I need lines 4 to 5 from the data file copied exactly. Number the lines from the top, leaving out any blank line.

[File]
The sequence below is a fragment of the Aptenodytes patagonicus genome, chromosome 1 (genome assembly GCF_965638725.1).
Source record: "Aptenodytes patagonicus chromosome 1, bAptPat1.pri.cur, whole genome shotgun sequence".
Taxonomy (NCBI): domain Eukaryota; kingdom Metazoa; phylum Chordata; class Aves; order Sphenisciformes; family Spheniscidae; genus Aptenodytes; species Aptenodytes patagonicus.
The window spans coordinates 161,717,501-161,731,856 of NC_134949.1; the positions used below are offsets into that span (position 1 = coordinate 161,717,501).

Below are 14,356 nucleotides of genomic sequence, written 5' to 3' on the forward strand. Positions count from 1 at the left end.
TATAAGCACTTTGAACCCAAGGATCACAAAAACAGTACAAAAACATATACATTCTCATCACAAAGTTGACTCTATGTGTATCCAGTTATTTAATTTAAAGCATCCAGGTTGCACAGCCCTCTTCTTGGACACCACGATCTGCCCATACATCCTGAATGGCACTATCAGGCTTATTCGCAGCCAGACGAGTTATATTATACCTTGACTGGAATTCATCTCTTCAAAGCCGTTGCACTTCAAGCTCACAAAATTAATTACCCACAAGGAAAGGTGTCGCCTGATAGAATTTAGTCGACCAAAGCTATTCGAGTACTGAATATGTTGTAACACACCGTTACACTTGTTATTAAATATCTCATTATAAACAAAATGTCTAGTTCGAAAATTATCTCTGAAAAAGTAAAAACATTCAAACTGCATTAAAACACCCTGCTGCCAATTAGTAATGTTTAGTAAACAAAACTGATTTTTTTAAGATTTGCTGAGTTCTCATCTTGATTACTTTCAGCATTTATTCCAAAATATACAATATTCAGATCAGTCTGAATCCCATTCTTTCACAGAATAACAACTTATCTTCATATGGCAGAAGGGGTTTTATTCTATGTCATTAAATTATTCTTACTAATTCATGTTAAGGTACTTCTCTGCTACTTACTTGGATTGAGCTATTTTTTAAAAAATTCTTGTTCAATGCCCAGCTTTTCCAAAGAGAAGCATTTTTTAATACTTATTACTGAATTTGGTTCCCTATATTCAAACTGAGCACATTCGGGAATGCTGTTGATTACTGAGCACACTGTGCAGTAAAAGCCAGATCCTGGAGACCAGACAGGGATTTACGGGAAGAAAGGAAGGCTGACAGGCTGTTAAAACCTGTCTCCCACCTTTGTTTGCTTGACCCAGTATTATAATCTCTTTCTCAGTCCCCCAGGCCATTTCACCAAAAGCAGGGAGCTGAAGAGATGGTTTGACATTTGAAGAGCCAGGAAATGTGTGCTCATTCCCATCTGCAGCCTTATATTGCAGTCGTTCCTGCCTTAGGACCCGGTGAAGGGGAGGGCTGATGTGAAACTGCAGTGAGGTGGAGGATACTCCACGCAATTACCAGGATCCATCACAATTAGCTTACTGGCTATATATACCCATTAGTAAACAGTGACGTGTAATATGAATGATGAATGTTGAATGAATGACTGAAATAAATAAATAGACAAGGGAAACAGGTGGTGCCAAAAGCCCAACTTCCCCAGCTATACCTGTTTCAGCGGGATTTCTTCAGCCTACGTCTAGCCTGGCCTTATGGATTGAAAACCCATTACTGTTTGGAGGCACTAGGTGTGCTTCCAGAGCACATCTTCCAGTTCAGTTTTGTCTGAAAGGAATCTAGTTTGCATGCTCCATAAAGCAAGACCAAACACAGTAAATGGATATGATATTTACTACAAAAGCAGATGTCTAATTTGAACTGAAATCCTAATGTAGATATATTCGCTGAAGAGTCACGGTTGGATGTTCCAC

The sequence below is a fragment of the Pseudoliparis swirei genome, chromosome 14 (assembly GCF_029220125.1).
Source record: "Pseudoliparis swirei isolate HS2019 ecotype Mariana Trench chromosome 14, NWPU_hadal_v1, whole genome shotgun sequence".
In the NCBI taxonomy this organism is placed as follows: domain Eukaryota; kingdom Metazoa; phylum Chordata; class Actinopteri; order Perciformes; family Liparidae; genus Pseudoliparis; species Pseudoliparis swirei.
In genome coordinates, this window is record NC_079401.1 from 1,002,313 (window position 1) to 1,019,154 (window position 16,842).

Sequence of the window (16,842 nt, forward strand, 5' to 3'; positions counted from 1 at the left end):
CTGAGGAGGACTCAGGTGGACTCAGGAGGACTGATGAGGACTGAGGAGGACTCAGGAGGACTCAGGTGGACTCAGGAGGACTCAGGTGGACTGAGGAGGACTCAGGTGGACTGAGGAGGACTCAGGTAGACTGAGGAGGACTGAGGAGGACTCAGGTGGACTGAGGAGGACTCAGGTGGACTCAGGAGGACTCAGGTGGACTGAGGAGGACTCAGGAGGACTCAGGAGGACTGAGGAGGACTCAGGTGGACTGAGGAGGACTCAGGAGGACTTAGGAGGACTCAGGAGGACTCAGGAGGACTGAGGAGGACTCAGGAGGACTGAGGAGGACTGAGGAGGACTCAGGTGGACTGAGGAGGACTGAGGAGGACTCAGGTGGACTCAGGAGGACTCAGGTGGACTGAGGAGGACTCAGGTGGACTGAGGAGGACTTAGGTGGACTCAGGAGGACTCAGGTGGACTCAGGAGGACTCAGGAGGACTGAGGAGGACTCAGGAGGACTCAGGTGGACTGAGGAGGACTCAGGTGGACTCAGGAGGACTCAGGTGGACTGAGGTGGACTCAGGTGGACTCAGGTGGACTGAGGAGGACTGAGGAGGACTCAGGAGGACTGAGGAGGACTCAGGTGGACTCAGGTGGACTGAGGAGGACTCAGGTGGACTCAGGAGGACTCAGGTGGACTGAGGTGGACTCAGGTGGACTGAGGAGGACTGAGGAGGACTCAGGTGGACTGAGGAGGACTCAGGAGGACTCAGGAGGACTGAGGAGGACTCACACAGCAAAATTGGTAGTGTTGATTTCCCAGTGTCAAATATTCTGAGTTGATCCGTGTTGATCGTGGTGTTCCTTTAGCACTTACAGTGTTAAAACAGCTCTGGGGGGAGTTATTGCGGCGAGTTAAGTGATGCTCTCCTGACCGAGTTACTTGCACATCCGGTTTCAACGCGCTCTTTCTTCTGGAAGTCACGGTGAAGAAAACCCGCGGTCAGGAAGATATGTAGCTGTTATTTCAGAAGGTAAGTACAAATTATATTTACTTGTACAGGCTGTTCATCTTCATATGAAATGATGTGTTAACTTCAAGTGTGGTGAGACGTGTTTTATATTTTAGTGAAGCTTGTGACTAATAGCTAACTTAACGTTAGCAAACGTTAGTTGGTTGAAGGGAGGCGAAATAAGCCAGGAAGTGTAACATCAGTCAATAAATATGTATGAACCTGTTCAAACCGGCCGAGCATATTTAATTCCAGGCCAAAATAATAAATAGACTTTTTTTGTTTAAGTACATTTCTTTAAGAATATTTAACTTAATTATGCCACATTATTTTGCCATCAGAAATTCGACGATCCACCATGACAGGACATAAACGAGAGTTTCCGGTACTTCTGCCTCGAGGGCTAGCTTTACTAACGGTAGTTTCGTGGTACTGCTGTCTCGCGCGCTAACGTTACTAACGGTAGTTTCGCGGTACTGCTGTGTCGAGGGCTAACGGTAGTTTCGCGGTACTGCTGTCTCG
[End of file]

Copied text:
The window spans coordinates 161,717,501-161,731,856 of NC_134949.1; the positions used below are offsets into that span (position 1 = coordinate 161,717,501).

Below are 14,356 nucleotides of genomic sequence, written 5' to 3' on the forward strand. Positions count from 1 at the left end.